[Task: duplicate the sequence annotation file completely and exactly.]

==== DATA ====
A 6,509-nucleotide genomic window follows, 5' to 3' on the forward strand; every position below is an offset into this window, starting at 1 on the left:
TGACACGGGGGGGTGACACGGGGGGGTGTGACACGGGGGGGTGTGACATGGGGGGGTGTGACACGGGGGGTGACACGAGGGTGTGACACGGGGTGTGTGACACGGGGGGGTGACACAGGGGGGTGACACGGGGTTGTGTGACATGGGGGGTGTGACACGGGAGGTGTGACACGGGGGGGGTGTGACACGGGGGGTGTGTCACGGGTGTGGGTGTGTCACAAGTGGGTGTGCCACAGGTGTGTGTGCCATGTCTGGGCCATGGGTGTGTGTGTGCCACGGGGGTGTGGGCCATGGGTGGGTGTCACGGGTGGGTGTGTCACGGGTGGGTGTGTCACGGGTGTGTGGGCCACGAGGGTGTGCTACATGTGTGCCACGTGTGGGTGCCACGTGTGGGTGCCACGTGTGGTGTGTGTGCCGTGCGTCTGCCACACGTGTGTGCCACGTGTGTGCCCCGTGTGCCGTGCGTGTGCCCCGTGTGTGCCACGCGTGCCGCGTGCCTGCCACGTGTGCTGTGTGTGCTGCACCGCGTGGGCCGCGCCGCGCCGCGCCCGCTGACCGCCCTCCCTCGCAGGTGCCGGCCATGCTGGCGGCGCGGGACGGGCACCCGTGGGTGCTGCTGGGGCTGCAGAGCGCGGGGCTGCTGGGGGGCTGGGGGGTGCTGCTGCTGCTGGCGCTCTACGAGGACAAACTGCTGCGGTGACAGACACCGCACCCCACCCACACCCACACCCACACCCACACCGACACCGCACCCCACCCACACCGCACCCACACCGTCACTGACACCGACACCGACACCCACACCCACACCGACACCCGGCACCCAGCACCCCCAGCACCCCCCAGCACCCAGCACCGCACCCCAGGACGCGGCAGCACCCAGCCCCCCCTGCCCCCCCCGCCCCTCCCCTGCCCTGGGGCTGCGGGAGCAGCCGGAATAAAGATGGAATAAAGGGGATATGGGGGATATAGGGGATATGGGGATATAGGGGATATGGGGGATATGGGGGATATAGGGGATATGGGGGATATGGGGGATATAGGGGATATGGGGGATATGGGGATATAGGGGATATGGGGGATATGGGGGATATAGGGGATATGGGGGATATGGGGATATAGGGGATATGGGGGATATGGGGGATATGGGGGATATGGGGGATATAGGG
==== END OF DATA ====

A 6,509-nucleotide genomic window follows, 5' to 3' on the forward strand; every position below is an offset into this window, starting at 1 on the left:
TGACACGGGGGGGTGACACGGGGGGGTGTGACACGGGGGGGTGTGACATGGGGGGGTGTGACACGGGGGGTGACACGAGGGTGTGACACGGGGTGTGTGACACGGGGGGGTGACACAGGGGGGTGACACGGGGTTGTGTGACATGGGGGGTGTGACACGGGAGGTGTGACACGGGGGGGGTGTGACACGGGGGGTGTGTCACGGGTGTGGGTGTGTCACAAGTGGGTGTGCCACAGGTGTGTGTGCCATGTCTGGGCCATGGGTGTGTGTGTGCCACGGGGGTGTGGGCCATGGGTGGGTGTCACGGGTGGGTGTGTCACGGGTGGGTGTGTCACGGGTGTGTGGGCCACGAGGGTGTGCTACATGTGTGCCACGTGTGGGTGCCACGTGTGGGTGCCACGTGTGGTGTGTGTGCCGTGCGTCTGCCACACGTGTGTGCCACGTGTGTGCCCCGTGTGCCGTGCGTGTGCCCCGTGTGTGCCACGCGTGCCGCGTGCCTGCCACGTGTGCTGTGTGTGCTGCACCGCGTGGGCCGCGCCGCGCCGCGCCCGCTGACCGCCCTCCCTCGCAGGTGCCGGCCATGCTGGCGGCGCGGGACGGGCACCCGTGGGTGCTGCTGGGGCTGCAGAGCGCGGGGCTGCTGGGGGGCTGGGGGGTGCTGCTGCTGCTGGCGCTCTACGAGGACAAACTGCTGCGGTGACAGACACCGCACCCCACCCACACCCACACCCACACCCACACCGACACCGCACCCCACCCACACCGCACCCACACCGTCACTGACACCGACACCGACACCCACACCCACACCGACACCCGGCACCCAGCACCCCCAGCACCCCCCAGCACCCAGCACCGCACCCCAGGACGCGGCAGCACCCAGCCCCCCCTGCCCCCCCCGCCCCTCCCCTGCCCTGGGGCTGCGGGAGCAGCCGGAATAAAGATGGAATAAAGGGGATATGGGGGATATAGGGGATATGGGGATATAGGGGATATGGGGGATATGGGGGATATAGGGGATATGGGGGATATGGGGGATATAGGGGATATGGGGGATATGGGGATATAGGGGATATGGGGGATATGGGGGATATAGGGGATATGGGGGATATGGGGATATAGGGGATATGGGGGATATGGGGGATATGGGGGATATGGGGGATATAGGG